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SYDNEY HALF 2019 – GLORIFIED TRAINING RUN?

September 16, 2019

Right now the whole training process revolves around Melbourne which at the time of writing is a mere 4 weeks away. To break up the monotonous nature of running local streets alone either early in the morning or late in the afternoon, I usually enter a half marathon in September to keep up race mileage. Usually this involves alternating between a small half marathon in Brisbane’s bay side suburb of Wynnum (which for this year was postponed for 12 months, organisational issues) or head to Sydney to run across the Harbour Bridge then go another 19km.

Work schedules this year made Sydney the option, where I had some demons to overcome. When last I ran in Sydney in 2017, a calf injury suffered playing football in July hadn’t recovered fully. Everything was fine until the end of the warm up when the familiar twinge emerged, and I lasted all of 9km, then spent the next 4 hours wrapped in space blankets waiting for the support vehicle to take me from the course. It wasn’t exactly what I was hoping for given I needed kilometres in the lead in to Melbourne.

This year I faced a similar scenario. Sure the injuries were manageable where I’ve been only sore in the lower quad and upper calf but I still needed to get through this event thanks to disjointed training post Perth. Inability to stay awake or wake up early following work has seen me battle to find what can be seen as necessary training runs for Melbourne, let alone Sydney. Add this to my theory that race kilometres are worth probably 1.3 times a training kilometre (originally I was thinking closer to 1.5 but doing a half marathon isn’t exactly equating to 31.6km) and this week suddenly transformed from “glorified training run” to “glorified VITAL training run”.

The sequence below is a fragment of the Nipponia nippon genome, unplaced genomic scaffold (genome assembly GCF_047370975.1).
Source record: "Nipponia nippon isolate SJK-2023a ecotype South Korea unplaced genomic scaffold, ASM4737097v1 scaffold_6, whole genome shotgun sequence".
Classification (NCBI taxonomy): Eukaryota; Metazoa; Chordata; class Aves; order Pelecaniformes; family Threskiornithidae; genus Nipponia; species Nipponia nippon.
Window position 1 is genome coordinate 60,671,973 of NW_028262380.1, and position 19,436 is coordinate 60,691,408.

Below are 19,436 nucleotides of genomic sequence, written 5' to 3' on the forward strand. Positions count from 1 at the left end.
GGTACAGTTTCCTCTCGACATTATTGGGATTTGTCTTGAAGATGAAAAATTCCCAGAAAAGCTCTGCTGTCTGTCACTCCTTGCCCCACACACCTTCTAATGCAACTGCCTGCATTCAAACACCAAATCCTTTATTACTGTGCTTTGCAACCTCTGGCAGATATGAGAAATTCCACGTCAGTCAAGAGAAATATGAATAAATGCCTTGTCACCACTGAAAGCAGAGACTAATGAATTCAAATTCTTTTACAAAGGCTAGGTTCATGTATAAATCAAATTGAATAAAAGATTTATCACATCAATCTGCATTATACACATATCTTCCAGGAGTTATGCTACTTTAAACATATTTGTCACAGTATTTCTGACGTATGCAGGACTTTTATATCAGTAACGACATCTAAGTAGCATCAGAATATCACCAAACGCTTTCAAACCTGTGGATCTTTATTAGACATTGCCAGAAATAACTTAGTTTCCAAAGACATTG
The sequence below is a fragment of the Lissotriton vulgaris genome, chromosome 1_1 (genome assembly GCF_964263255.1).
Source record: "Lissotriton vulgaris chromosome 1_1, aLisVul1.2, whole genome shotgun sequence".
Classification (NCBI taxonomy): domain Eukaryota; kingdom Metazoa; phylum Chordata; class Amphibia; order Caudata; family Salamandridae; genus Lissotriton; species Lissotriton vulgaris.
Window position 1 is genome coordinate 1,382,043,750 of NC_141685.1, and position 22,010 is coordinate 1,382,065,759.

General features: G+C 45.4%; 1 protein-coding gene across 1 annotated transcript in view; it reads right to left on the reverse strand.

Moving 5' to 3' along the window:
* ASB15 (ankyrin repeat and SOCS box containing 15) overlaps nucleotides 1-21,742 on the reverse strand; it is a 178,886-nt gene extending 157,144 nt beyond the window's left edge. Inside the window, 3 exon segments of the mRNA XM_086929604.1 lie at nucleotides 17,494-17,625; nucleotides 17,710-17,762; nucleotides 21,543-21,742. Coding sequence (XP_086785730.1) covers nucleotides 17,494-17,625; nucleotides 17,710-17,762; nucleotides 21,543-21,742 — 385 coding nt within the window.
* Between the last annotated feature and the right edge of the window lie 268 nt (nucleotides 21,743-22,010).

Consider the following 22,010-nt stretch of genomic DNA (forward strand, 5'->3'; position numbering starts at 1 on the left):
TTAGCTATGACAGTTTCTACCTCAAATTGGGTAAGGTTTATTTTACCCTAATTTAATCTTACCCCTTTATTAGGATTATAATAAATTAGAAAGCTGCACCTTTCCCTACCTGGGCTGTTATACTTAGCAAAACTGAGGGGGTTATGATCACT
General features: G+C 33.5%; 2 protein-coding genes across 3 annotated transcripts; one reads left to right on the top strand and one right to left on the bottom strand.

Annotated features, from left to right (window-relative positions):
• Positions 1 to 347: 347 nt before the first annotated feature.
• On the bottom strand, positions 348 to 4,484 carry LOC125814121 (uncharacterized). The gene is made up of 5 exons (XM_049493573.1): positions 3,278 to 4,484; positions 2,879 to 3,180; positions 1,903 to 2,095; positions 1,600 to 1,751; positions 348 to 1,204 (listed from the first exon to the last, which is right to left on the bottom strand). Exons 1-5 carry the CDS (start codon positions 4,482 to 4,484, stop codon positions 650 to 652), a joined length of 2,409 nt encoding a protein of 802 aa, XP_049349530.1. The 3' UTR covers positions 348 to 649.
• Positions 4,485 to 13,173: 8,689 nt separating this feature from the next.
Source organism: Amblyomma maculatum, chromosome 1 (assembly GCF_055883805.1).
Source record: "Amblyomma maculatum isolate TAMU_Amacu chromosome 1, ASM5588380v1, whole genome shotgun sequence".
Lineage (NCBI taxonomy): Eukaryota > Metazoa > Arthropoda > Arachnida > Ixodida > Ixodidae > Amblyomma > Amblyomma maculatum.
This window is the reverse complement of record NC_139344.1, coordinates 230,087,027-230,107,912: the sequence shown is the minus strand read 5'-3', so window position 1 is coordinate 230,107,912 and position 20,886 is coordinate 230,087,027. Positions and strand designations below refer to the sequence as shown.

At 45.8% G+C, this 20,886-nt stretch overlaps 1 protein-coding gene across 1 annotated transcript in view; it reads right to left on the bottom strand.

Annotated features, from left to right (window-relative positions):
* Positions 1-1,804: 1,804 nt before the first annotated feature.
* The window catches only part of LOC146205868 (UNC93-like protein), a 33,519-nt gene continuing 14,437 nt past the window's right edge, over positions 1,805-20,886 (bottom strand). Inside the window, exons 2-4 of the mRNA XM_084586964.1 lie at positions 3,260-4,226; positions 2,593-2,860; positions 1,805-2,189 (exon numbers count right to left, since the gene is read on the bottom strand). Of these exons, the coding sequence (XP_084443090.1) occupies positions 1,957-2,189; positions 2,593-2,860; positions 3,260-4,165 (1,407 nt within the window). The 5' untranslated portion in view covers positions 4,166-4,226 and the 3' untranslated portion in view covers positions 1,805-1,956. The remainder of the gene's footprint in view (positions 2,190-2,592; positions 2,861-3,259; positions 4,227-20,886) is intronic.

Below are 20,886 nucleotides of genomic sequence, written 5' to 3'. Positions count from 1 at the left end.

Truth be told I’m not a fan of being in Sydney any longer than I needed to be (I’m not going to rant about it on this forum) so it was a relief just to get in and out of the expo quickly, find my motel room to chill in overnight, and have everything ready to rumble before a decent night’s sleep. Well maybe not a decent night as The Ashes kept me awake until after midnight, not ideal if I wanted to get up before 4AM to make the train crossing the harbour. Originally I was going to skip this but a combination of a 4AM work start on the Monday and a desire to get out to the airport quicker (futile as it turned out to be thanks to replacement buses that took ages to organise) saw me revert to inner city digs.

Wearing my 2019 Comrades shirt (only the second time I’ve worn a Comrades shirt for a race, the 2016 model got a spin for the 2018 Rocky River Run) I didn’t get to Milson’s Point (literally just on the other side of the harbour) until about 5:10AM. Having abbreviated my warm up in the wake of what happened in 2017 and having experienced 3 Comrades starts where it’s impossible to warm up without ceding more time prior to race start, the calf at least passed the first test. It was a risk to leave it without strapping relying on Voltaren (a cream as opposed to a heat rub, does the same job) to last the distance. The main reason for no strapping was that I wouldn’t have had an instrument to cut the length needed without having to surrender in at airport security. For Melbourne when I’ll be near certain to check baggage in it won’t be an issue. I was able to acquire rigid strapping tape for the right knee as its easier to tear off parts required.